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B.C. Lions' Jamal Robertson celebrates as he crosses the goal line after rushing for a touchdown against the Calgary Stampeders during first half CFL action in Vancouver, B.C., on Saturday August 7, 2010. THE CANADIAN PRESS/Darryl Dyck (DARRYL DYCK)
B.C. Lions' Jamal Robertson celebrates as he crosses the goal line after rushing for a touchdown against the Calgary Stampeders during first half CFL action in Vancouver, B.C., on Saturday August 7, 2010. THE CANADIAN PRESS/Darryl Dyck (DARRYL DYCK)

Lions never say die Add to ...

Without confidence the B.C. Lions wouldn't have much.

It sounds strange that a team tied for the worst record in the CFL would feel good about itself, but that's the attitude the Lions (1-6) are taking into their game against the Calgary Stampeders (6-1) Friday night at Empire Field (TSN, 10:30 ET).

"Why should we lose confidence?" quarterback Casey Printers, who will get the start against Calgary after missing four games with a knee injury, asked Thursday. "If you lose confidence, then you will tank it all the way.

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"Being 1-6 doesn't show the character of this football team, it doesn't show what we really are. It's just the fact we have not outscored people. That's the only difference"

It was pointed out to Printers that in the world of sport, outscoring people is rather important. Sort of like firefighters find it important to put out fires.

Printers said outscoring clubs can convince a team "you are better than maybe what you are." He argued the Lions' losing will build character that will be important later in the season.

"We have lost games," Printers said. "Actually it is going to help us down the stretch to have lost games like we have. It's going to be good for us."

Before his injury Printers had completed 50-of-88 passes for 591 yards, two touchdowns and two interceptions. His 56.8 per cent completion ratio is the lowest in the league.

Printers denies feeling any extra pressure to stop the Lions' slide.

"I've just got to do what the offence requires," he said.

John Hufnagel, Calgary's head coach and general manager, said Printers brings veteran experience and poise to the B.C. offence.

"He's a dangerous quarterback," said Hufnagel. "We have to be ready to try and contain him and limit the amount of things he can do so well."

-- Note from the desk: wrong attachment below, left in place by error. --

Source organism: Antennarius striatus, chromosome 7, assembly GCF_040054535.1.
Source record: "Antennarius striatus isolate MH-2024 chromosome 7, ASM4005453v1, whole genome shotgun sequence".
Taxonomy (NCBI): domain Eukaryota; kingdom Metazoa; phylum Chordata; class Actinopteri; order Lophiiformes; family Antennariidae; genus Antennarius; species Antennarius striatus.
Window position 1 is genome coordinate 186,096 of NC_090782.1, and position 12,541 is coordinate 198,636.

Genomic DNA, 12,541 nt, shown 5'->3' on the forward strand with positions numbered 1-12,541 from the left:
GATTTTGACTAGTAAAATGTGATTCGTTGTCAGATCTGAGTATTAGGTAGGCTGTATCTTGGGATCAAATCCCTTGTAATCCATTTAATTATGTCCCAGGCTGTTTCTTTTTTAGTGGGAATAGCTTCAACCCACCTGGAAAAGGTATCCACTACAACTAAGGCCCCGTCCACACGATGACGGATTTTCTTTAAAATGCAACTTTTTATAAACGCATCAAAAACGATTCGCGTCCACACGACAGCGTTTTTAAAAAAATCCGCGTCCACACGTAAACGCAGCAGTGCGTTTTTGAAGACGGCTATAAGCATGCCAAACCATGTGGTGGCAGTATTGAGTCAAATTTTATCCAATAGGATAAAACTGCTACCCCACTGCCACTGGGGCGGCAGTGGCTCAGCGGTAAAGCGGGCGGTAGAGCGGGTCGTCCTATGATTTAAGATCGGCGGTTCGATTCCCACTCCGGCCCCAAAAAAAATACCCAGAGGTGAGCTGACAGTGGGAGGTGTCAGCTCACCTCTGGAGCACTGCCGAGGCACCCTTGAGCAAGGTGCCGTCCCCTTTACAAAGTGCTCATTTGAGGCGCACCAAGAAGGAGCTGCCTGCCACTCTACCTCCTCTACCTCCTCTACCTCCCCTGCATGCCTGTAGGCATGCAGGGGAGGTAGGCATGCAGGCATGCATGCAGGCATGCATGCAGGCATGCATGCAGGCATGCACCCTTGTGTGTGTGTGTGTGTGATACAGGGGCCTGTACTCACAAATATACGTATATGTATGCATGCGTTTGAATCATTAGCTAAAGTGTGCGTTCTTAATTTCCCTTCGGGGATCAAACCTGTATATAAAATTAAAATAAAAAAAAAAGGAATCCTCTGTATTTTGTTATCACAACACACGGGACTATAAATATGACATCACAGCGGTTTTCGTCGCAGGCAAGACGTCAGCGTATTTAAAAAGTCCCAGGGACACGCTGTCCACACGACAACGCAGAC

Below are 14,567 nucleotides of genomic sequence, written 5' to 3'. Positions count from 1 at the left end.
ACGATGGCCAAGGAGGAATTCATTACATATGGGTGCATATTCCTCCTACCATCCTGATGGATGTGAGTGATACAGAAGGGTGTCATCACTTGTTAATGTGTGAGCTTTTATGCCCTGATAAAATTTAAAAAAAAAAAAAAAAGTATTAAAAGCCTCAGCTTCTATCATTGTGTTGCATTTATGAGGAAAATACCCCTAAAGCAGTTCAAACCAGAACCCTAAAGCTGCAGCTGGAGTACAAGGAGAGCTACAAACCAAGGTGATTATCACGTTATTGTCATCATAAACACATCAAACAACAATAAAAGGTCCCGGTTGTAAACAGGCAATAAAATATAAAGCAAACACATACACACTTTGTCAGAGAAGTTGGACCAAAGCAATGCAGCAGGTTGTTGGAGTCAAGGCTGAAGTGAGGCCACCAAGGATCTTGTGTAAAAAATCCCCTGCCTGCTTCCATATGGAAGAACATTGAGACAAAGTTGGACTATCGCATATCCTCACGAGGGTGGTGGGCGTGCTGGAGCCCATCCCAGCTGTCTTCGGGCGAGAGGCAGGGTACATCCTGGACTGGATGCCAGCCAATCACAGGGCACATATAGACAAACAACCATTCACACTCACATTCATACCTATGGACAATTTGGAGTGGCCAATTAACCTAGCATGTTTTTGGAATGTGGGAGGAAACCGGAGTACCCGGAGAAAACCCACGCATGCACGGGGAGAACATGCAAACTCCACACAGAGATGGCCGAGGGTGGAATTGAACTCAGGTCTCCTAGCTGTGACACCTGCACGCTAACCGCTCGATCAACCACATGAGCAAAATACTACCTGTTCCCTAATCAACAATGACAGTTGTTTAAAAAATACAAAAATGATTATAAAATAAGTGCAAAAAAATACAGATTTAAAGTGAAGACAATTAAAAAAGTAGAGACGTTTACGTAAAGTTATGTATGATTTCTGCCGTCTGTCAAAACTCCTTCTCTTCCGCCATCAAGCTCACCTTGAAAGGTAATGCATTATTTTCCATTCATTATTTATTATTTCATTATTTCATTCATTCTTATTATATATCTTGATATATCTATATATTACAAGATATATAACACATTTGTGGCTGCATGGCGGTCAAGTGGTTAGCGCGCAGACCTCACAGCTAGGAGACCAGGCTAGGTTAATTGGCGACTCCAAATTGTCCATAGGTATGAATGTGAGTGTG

Wally Buono, B.C.'s head coach and general manager, said Printers plays with a confidence and enthusiasm that helps his teammates.

"Casey is more emotional and I think that maybe brings out a different persona with everybody else," said Buono.

Slotback Geroy Simon, the Lions leading receiver, is happy Printers is back at the controls.

"He just brings a difference dimension," said Simon, who has 30 catches for 439 yards and two touchdowns.

"When your starter comes back you get that confidence."

The B.C. offence has struggled this year, scoring a league-least 135 points. Meanwhile, the Calgary defence has allowed just 142 points, least in the league.

The Lions have been forced to juggle their offensive line again.

B.C. had hoped Sherko Haji-Rasouli would be ready to play against Calgary but he re-injured his knee during practice. That means Jon Hameister-Ries will be moved back to left guard, second-year player Justin Sorensen will be right tackle and Dean Valli centre.

An inconsistent offensive line and being forced to use second-year player Travis Lulay at quarterback has been blamed for some of the Lions woes. Printers said pointing fingers doesn't help.

"I don't buy into the hype the offensive line is the issue or the quarterback is the issue," said Printers.

"It's everybody collectively doing their job when they are supposed to. Then we won't have these issues."

The only reason the Lions still find themselves in the hunt for a playoff spot is because the Edmonton Eskimos are equally inept at 1-6. The Lions have also lost eight consecutive games against the Stampeders, including the 2008 West Final.

Both the Lions and Stampeders are coming off bye weeks. B.C. slotback Paris Jackson said the Lions used the time to refine their play and refocus their minds.

"This is a new season for us now," he said. "We can't worry about what happened for the first seven games.

"Now we have to worry about the next 11 (games). It starts now against Calgary."

The Stampeders used a late interception of a Lulay pass to defeat the Lions 27-22 on July 30.

Calgary quarterback Henry Burris said his team shouldn't expect to roll over the Lions.

"The last time we played it was a tough game and we know it's going to be a tougher contest because those guys have had a couple of weeks to regroup and get some guys healthy," said Burris.

"I like our mindset. Guys are more focused getting better and executing the small details."

A small player that has had a big impact for the Lions is running back Yonus Davis.

In just three games on special teams Davis has used his blazing speed and shifty moves to collect 407 yards on 29 returns, including a 88-yard kickoff return for a touchdown. The five-foot-seven, 190-pounder from Oakland also has rushed four times for 91 yards, including a 51-yard touchdown dash.

Doing a lot with a little is something Davis specializes in.

"That is what I have been doing my whole life," the 26-year-old rookie said with a smile. "I love my role right now, being able to do something for this team. I'm good with pressure.

"Now it's for me to keep doing what I have been doing. Hopefully we can get some Ws around here."

Jackson said Davis's enthusiasm is infectious.

"Any time you have a guy that can put the ball into the end-zone, which we have been having problems doing this year, it brings a spark to our team," said Jackson. "He's just one of our explosive guys.

"Right now we are going to keep on running with him."

 

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